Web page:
Dec 17 2014
IRAN says it requested the extradition of the Muslim terrorist gunman behind the Sydney hostage siege 14 years ago, but Australia refused.
In new developments the head of Iran’s police, Gen Ismail Ahmadi Moghaddam,told BBC reporters that Man Haron Monis, a welfare parasite in Australia, was wanted in Iran for fraud in 1996 but that he fled to Australia. “Since we did not have an agreement on the extradition of criminals with Australia, the Australian police refused to extradite him,” he said.
NEWS AU (h/t Eric M) Monis arrived in Australia as a refugee from Iran in 1996, and apparently alarm bells were ringing about his dangerous past even before he reached out shores. According to Fars News International, Iran’s government news agency, he had stolen $US200,000 from people applying for travel visas when he was working in a local travel agency, and used that money to flee to Australia. News Corp Australia today reports the Iranian State Department warned Australia about Monis before he arrived in the country almost 20 years ago.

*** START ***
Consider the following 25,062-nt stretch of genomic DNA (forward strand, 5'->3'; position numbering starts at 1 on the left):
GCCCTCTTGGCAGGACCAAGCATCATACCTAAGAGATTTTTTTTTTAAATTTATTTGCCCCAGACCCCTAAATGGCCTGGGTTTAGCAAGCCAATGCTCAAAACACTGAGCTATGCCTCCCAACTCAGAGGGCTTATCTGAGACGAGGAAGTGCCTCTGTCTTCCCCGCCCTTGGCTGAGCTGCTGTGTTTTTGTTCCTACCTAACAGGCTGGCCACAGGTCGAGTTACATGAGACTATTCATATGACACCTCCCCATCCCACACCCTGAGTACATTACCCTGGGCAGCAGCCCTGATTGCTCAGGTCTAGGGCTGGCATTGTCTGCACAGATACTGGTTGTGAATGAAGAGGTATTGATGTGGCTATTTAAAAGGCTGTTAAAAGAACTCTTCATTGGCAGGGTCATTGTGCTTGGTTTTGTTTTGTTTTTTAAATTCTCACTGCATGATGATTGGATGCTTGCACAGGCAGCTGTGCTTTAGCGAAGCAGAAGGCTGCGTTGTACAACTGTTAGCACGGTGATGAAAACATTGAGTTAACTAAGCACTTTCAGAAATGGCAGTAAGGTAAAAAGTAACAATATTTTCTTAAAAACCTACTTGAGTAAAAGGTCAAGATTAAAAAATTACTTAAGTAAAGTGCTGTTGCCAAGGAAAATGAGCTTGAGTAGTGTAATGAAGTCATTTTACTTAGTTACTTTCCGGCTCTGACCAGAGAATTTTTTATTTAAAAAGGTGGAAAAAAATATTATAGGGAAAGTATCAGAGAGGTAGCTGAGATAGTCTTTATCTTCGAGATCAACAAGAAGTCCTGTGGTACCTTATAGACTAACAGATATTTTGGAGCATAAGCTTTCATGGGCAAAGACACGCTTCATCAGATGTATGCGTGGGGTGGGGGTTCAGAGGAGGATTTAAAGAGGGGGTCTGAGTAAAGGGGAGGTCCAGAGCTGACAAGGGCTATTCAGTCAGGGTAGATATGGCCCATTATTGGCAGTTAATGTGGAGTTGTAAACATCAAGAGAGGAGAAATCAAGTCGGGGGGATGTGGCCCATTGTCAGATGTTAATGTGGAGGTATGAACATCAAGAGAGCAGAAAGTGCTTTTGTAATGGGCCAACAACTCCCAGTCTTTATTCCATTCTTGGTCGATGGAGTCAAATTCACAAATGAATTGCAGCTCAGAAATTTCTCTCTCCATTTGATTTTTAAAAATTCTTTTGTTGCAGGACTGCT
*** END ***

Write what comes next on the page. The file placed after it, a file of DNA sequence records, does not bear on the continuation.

“The psychological condition of the person who took refuse in Australia two decades ago has been discussed several times with the Australian officials,” a spokeswoman for the Iranian foreign ministry said. Australia had denied an attempt extradite Monis to Iran when he had been indicted for fraud in 1996.
When asked to confirm the claim in a press conference this afternoon, Prime Minister Tony Abbott said he would not confirm it but not deny it either. Mr Abbott did confirm that Man Haron Monis held a gun license and that he had been on welfare.
These latest revelations the latest in a stream of questions being asked by the community and its leaders in the wake of the horrifying Sydney siege that killed two innocent people and injured dozens of others. As the public learns more and more about the violent history of Man Haron Monis, the demand for answers strengthens.
The self-styled ‘sheik’ a dole recipient, became known to ASIO and other intelligence agencies in the late 2000s. His “extremist behaviour” and long criminal history, made him suspicious to intelligence agencies.
One example of Monis’ behaviour, when he sent offensive letters to the families of dead Australian soldiers in 2010, brought him into the national spotlight. But it was activities separate to this that gained the attention of ASIO, the AFP and the Department of Immigration.